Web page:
Ad Clerum on Who Is My Neighbor from Bishop Martyn Minns

Ad Clerum on Who Is My Neighbor from Bishop Martyn Minns

And behold, a lawyer stood up to put him to the test, saying, “Teacher, what shall I do to inherit eternal life?”He said to him, “What is written in the Law? How do you read it?” And he answered, “You shall love the Lord your God with all your heart and with all your soul and with all your strength and with all your mind, and your neighbor as yourself.” And he said to him, “You have answered correctly; do this, and you will live.” But he, desiring to justify himself, said to Jesus, “And who is my neighbor?” (Luke 10:25-29)

Ralph Carlisle (1910–1986, my father-in-law) was a godly man of action, and there was nothing that he could not do nor fix. During the Second World War he served in the Corps of Royal Electrical and Mechanical Engineers (REME) – sometimes called the British Army’s Professional Engineers – and he could fix vehicles, build bridges, and everything in between. He was deployed in places such as Indonesia, India, and Europe. Sometime after the war ended, he was riding his bicycle back from choir practice at his parish church. He saw a man attacking a woman and stopped to help. He broke up the fight but then discovered that they were a husband and wife who did not appreciate his interference. Both of them turned on him and started to attack him. After a few words, Ralph resumed his ride home. “Who is my neighbor?”

In October last year, for more than 40 minutes, a woman was harassed by a stranger on a public transit train in Philadelphia and then raped while bystanders held up their cellphones, seemingly to record the assault, police said. The incident led to the police urging the public "to be our partners and to watch out for other riders," to physically intervene or to call 911. “Who is my neighbor?”

In recent days we have all watched with horror as men, women, and children have been brutalized, and many killed, as Russia has continued its barbaric invasion of Ukraine. It is hard to believe that we are witnessing one European country systematically destroying another while the world stands by, seemingly helpless. While we have all been amazed by the courage of these innocent civilians and the inspirational leadership of their president, Volodymyr Zelenskyy, agonizing questions haunt us all. What can we do? What should we do? Who is our neighbor?

Recall that Jesus answered his own question by telling the story of the Good Samaritan (Luke 10:25-37). In his day, that title would be considered an oxymoron, since Jews hated Samaritans. But this classic, memorable parable is still relevant today. In addition to the Samaritan and the man who was robbed and beaten, there were two other participants in this drama. A priest going down the road passed by on the other side. It is likely that he was on his way to the Temple and would be very concerned about blood or a dead body or anything that might lead to uncleanness. The Levite would have been expected to know of the Levitical obligations towards the neighbor, and yet he, too, crossed by on the other side. It was left to the despised Samaritan to show the compassion that was expected of the Jewish leaders. But he went the extra mile by paying the innkeeper for the man’s care with a promise to pay whatever else was owed. I have always appreciated the final word from Jesus: “Go and do likewise!”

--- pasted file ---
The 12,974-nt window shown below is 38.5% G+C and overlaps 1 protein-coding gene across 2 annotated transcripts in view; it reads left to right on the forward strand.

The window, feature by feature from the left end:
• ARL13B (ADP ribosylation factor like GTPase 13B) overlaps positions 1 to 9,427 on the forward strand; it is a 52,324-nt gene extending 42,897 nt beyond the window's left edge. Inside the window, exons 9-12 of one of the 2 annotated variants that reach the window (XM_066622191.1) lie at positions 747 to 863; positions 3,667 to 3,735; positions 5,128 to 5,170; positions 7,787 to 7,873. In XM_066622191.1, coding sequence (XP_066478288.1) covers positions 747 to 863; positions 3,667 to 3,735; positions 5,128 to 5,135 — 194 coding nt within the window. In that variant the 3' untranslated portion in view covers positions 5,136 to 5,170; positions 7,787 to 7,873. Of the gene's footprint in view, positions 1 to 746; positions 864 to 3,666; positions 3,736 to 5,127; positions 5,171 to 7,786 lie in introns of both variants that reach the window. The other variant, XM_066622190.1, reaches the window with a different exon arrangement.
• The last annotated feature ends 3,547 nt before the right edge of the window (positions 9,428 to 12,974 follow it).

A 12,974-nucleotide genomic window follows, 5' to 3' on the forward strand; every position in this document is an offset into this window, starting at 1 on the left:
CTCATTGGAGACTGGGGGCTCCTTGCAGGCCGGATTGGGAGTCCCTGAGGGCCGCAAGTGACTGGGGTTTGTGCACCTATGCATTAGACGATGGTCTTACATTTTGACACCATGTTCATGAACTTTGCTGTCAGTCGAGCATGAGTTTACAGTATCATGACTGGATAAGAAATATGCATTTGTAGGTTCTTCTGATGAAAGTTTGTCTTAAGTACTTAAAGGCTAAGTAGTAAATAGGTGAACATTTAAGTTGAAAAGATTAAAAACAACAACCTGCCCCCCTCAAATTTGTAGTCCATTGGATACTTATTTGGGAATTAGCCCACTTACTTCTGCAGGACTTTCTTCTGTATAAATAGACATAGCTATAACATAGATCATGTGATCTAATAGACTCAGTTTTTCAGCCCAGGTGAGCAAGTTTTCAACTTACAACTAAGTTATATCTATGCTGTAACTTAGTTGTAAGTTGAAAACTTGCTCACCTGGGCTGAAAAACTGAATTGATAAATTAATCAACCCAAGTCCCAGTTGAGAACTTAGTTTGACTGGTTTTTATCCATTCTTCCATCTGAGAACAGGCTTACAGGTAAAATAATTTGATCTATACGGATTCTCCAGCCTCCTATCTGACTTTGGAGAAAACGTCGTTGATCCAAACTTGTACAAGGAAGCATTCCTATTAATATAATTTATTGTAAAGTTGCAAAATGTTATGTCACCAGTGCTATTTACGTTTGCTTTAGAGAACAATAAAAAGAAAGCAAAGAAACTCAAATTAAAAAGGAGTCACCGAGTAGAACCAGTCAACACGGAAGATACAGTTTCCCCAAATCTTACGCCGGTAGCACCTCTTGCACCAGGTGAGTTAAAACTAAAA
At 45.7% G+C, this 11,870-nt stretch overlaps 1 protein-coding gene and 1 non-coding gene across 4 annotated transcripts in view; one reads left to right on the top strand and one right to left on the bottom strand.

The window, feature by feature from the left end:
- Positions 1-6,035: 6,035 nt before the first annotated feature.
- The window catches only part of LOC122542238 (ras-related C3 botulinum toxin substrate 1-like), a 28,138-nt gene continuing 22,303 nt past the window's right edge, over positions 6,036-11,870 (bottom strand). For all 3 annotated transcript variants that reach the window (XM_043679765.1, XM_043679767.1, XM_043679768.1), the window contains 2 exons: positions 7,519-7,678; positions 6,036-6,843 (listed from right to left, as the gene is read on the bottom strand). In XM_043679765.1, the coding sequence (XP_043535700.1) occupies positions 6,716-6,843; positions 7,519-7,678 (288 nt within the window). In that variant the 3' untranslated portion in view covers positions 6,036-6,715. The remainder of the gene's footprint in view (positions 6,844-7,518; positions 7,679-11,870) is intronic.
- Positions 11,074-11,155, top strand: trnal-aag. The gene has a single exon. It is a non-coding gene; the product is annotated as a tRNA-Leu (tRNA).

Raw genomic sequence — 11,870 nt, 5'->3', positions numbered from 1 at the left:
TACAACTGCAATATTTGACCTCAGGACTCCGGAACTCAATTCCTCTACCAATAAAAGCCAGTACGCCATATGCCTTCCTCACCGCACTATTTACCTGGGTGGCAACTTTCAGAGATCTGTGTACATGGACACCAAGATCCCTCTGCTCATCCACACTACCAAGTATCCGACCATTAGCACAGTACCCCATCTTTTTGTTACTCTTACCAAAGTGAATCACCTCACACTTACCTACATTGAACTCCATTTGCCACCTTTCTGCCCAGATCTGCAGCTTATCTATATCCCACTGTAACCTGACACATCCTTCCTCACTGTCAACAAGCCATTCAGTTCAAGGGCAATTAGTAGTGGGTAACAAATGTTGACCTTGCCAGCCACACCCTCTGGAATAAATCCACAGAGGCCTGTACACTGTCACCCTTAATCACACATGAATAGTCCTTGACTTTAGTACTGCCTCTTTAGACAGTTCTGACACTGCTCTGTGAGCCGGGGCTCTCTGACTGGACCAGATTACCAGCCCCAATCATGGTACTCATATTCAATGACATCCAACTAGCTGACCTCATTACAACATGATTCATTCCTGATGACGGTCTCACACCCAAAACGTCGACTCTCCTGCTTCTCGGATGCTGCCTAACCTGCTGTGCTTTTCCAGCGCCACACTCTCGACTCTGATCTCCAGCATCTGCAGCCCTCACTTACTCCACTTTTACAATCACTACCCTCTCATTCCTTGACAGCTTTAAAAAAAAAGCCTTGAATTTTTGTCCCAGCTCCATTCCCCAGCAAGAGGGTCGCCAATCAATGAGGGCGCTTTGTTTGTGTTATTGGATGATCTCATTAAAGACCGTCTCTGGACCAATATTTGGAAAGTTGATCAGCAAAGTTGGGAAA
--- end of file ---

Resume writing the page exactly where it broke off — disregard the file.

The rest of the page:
As we reflect on the unfolding nightmare in Ukraine, the question with which many are wrestling is, “How should we respond to those neighbors who are being assaulted day and night?” The various governments and non-governmental authorities have their own responsibilities, but what of us? It is not feasible for us to go and bind up their wounds and take them to a safe place of healing – but there is still a great deal that we can do:

1. PRAY – In times of our own feelings of helplessness and inadequacy we have been given the gift of intercessory prayer, knowing that our heavenly Father not only hears our prayers but will answer them. So pray – personally and corporately. For those of you with children in the home, I encourage you to pray with them but also avoid traumatizing them with too many graphic images that the news media display around the clock.

2. STUDY – If you have not read through it recently, I do commend a careful study of the Old Testament prophet Habakkuk. He asks many of the questions with we struggle in times such as these. Other helpful books give some of the background to the conflict – the following were recommended by the Boston Globe: a. The Conflict in Ukraine: What Everyone Needs to Know, by Serhy Yekelchyk b. The Frontline: Essays on Ukraine’s Past and Present, by Serhii Plokhy c. In Isolation: Dispatches From Occupied Donbas, by Stanislav Aseyev

3. GIVE – Various relief agencies are providing opportunities for giving aid. Archbishop Foley Beach has just announced that the Anglican Relief and Development Fund (ARDF) has mounted a campaign to raise funds to help. They are currently partnering with those inside Ukraine and those working in bordering countries that are overwhelmed with refugees. ARDF has received a $100,000 challenge gift to match dollar-for-dollar the first $100,000 received. This means your personal gift can be doubled.

4. REMEMBER – If you who have an opportunity to meet with Ukrainians, do so. Let them know that they are not forgotten and that you are praying for them and for their families and friends in the Ukraine. I trust that you will also remember this conflict in years to come, when the urgency of this hour has passed but the suffering of those whose lives have been destroyed continues on.

Who is my neighbor? Those in need, both near and far.

In the love of Christ,